If it is the case that Saul is tormented by an evil spirit from God, it is also the case that he makes perfectly rational and free decisions, each of which just makes the matter worse from his own perspective. He twists and turns against David – and so against God – each turn tightening the noose around Saul’s own neck. Every effort to destroy David brings David more strength. All of Saul’s political cunning works against him. He is, then, both destined to fail because God has abandoned him – as the story has it – and fails by his own hand; it is not possible to tease the two causes apart.

This is not exactly a heart-warming story but, whatever our emotional response, what does it have to do with us? Why might it be valuable to hear this story still today?

It is ostensibly on Saul’s behalf that we object to the suggestion that God sent an evil spirit to torment him, or even that God rejected him. Yet, if we are honest, we protest not on behalf of a long-dead Saul but on our own behalf. What if we are more Saul than David? What if God has abandoned us, only that we had no Samuel to deliver the news. Or perhaps our Samuel did come, and we did not know how to handle the announcement, as Saul himself clearly did not, or perhaps simply didn’t notice. Is this why things are as they are, why we are in this situation, why this or that has happened to us or to me or to you? What I mean by “this situation” could be anything: the condition of the mainstream church in the 21st century, or my failing health – anything for which we might be tempted to attribute some kind of divine judgement as the cause, anything in which an outcome might be thought somehow to be an “act of God”.

How baffling is the thought that not simply I might be against God but that God might be against me; for God must be against some, and not only one-dimensional nasties like Goliath but perhaps sometimes even against his own anointed, Saul. It is baffling because we tend to imagine that we are – whether as church, or as a nation, or as individuals – in some way, God’s anointed, enjoying the rights and privileges of God’s elect. We live in the expectation of the favour of God, or the world more generally. We live as if we are right.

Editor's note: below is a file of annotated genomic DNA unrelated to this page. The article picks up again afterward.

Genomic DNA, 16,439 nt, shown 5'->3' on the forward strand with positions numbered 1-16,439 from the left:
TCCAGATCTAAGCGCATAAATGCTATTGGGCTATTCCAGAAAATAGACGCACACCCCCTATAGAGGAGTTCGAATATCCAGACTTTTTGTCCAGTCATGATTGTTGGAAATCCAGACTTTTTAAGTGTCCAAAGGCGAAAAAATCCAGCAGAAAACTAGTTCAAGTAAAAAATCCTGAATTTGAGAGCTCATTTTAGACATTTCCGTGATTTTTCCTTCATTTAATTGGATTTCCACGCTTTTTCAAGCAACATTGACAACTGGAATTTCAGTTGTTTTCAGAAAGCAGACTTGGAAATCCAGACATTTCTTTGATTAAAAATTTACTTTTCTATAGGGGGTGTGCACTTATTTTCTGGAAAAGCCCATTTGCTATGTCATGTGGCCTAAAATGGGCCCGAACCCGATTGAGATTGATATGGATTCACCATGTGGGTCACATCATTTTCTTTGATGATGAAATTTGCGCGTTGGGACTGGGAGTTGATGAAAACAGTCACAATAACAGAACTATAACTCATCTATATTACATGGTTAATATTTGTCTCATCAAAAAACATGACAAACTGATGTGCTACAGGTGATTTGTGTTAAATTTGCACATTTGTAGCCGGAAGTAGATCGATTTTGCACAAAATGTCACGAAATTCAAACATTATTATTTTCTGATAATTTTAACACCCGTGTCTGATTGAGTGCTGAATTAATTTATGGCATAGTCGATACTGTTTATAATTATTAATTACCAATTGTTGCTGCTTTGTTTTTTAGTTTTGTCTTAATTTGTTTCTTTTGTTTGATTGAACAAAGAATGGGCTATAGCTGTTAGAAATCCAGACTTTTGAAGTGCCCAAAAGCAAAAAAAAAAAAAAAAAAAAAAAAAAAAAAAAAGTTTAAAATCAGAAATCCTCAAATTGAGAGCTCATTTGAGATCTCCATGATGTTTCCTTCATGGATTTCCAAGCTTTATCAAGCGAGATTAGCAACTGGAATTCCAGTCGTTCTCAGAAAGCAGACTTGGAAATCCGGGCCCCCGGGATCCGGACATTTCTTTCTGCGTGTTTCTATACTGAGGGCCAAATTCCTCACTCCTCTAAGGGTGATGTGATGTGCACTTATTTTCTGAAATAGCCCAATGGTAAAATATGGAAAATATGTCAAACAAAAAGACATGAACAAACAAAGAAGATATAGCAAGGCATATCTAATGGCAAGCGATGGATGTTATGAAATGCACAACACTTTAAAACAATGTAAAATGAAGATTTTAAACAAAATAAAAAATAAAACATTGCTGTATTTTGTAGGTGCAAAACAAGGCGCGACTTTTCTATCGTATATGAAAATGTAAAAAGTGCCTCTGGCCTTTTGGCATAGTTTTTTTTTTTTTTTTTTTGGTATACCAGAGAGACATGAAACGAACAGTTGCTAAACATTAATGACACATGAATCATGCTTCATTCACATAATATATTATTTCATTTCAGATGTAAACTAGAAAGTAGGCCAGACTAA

The point of all this is not to make accusations. It is rather that the story of Saul and David suggests that, in fact, I do not know whether, when, or how God is for or against me, or you, or us here and now. Saul could not really know this. David could not really know it. As we noted last week: no one in the story has read forward to the end. For us in the midst of our own stories – and who have not read forward to their conclusions – the crucial point is that it is God who is at work in Saul and David, and here. The kingdom which is beginning to take shape in these stories is not that of Saul or even of David, but God’s own kingdom. As this unfolds the players are not mere pawns on a chessboard, directed here and there against their will, and neither are we. David and Saul are both free agents, both just doing what comes naturally under the circumstances. And yet, not their kingdoms come, not their will is done but, finally, God’s.

Is this not what we pray for each week: “…your kingdom come, your will be done…”? Perhaps, mindful of what the unfolding of God’s kingdom among us might look like, we might pray that prayer with a little more fear and trembling. It may well be that for God’s kingdom to advance, we need to be removed. Yet this is the prayer we are called to pray. To pray for the coming of the kingdom of God is not to presume with Saul that we will reign with God against all pretenders to our position and privileges. It is a prayer which asks that we will be humbled, as were both Saul and David.

This is not, in fact, bad news. To be humbled in this way is to shift interest from the anxious enacting and telling of our own story to the awareness, or confidence, that there is another story to be told, another who acts in and through and, sometimes, against us. This actor plays so that, whatever we might do, he will be found to be faithful to the promise of blessing. For we cannot bless ourselves. Saul was rejected as king because he presumed to become a blessing to God, and so to himself. David, on the other hand, does nothing to bring about his ascent to the throne and, as we will see next week, even laments what it takes for God’s promise to him to be fulfilled.

Through Saul’s waverings in and out of madness and David’s struggle simply to stay alive we see the slow process of the revelation of God’s own reign. There is no predicting of outcomes, no reading of signs from the events around us. No cleverly devised strategy or business case will guarantee us a future. We will not finally be sure whether God has worked with us or against us. We can know only that God always works through us, his kingdom to bring. We can only know that, in the end – sometimes because of us, sometimes in spite of us – God will triumph.

Even as we must calculate, risk, act or not, succeed or fail, our faith is that with this God the poverty of human morals and politics will be overcome – life out of death.

And, thanks be to God, we will wonder that it could have happened.